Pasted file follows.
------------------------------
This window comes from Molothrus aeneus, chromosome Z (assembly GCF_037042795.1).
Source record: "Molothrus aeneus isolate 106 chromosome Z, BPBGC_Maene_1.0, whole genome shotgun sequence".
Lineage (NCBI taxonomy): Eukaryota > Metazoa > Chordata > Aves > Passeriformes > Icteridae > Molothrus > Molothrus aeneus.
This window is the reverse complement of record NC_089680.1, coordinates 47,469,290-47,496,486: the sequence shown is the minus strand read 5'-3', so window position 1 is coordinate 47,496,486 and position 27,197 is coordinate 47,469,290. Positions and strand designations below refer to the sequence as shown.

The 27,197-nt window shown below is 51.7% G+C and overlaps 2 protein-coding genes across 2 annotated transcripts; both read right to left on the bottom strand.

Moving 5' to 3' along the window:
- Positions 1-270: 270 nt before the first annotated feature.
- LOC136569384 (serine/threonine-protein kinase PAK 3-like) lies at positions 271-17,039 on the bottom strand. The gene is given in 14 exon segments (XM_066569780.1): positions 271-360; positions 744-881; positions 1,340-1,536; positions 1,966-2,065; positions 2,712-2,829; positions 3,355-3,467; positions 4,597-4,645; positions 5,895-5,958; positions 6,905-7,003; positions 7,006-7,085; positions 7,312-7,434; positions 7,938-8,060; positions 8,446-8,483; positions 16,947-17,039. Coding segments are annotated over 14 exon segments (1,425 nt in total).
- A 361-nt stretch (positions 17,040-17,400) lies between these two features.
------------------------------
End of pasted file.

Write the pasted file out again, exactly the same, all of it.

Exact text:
This window comes from Molothrus aeneus, chromosome Z (assembly GCF_037042795.1).
Source record: "Molothrus aeneus isolate 106 chromosome Z, BPBGC_Maene_1.0, whole genome shotgun sequence".
Lineage (NCBI taxonomy): Eukaryota > Metazoa > Chordata > Aves > Passeriformes > Icteridae > Molothrus > Molothrus aeneus.
This window is the reverse complement of record NC_089680.1, coordinates 47,469,290-47,496,486: the sequence shown is the minus strand read 5'-3', so window position 1 is coordinate 47,496,486 and position 27,197 is coordinate 47,469,290. Positions and strand designations below refer to the sequence as shown.

The 27,197-nt window shown below is 51.7% G+C and overlaps 2 protein-coding genes across 2 annotated transcripts; both read right to left on the bottom strand.

Moving 5' to 3' along the window:
- Positions 1-270: 270 nt before the first annotated feature.
- LOC136569384 (serine/threonine-protein kinase PAK 3-like) lies at positions 271-17,039 on the bottom strand. The gene is given in 14 exon segments (XM_066569780.1): positions 271-360; positions 744-881; positions 1,340-1,536; positions 1,966-2,065; positions 2,712-2,829; positions 3,355-3,467; positions 4,597-4,645; positions 5,895-5,958; positions 6,905-7,003; positions 7,006-7,085; positions 7,312-7,434; positions 7,938-8,060; positions 8,446-8,483; positions 16,947-17,039. Coding segments are annotated over 14 exon segments (1,425 nt in total).
- A 361-nt stretch (positions 17,040-17,400) lies between these two features.